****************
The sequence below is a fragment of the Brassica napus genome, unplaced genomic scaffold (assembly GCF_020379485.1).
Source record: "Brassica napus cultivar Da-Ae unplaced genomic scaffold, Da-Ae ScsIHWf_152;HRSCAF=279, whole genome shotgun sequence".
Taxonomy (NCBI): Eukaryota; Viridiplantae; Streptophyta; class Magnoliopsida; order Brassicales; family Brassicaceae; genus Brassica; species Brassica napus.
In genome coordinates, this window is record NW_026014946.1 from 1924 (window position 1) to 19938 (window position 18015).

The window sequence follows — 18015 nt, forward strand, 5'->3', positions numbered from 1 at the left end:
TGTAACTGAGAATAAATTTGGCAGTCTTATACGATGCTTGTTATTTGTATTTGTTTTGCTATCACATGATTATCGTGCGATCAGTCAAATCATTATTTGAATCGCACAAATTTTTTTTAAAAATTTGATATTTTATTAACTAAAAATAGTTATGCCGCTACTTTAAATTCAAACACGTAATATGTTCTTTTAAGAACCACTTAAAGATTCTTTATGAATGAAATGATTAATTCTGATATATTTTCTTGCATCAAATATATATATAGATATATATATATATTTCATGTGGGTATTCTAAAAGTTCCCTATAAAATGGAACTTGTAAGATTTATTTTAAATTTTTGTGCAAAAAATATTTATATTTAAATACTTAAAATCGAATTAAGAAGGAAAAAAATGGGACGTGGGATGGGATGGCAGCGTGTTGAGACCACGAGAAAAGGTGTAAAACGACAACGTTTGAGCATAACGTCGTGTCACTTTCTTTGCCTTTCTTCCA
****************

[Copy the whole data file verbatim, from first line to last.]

The sequence below is a fragment of the Brassica napus genome, unplaced genomic scaffold (assembly GCF_020379485.1).
Source record: "Brassica napus cultivar Da-Ae unplaced genomic scaffold, Da-Ae ScsIHWf_152;HRSCAF=279, whole genome shotgun sequence".
Taxonomy (NCBI): Eukaryota; Viridiplantae; Streptophyta; class Magnoliopsida; order Brassicales; family Brassicaceae; genus Brassica; species Brassica napus.
In genome coordinates, this window is record NW_026014946.1 from 1924 (window position 1) to 19938 (window position 18015).

The window sequence follows — 18015 nt, forward strand, 5'->3', positions numbered from 1 at the left end:
TGTAACTGAGAATAAATTTGGCAGTCTTATACGATGCTTGTTATTTGTATTTGTTTTGCTATCACATGATTATCGTGCGATCAGTCAAATCATTATTTGAATCGCACAAATTTTTTTTAAAAATTTGATATTTTATTAACTAAAAATAGTTATGCCGCTACTTTAAATTCAAACACGTAATATGTTCTTTTAAGAACCACTTAAAGATTCTTTATGAATGAAATGATTAATTCTGATATATTTTCTTGCATCAAATATATATATAGATATATATATATATTTCATGTGGGTATTCTAAAAGTTCCCTATAAAATGGAACTTGTAAGATTTATTTTAAATTTTTGTGCAAAAAATATTTATATTTAAATACTTAAAATCGAATTAAGAAGGAAAAAAATGGGACGTGGGATGGGATGGCAGCGTGTTGAGACCACGAGAAAAGGTGTAAAACGACAACGTTTGAGCATAACGTCGTGTCACTTTCTTTGCCTTTCTTCCA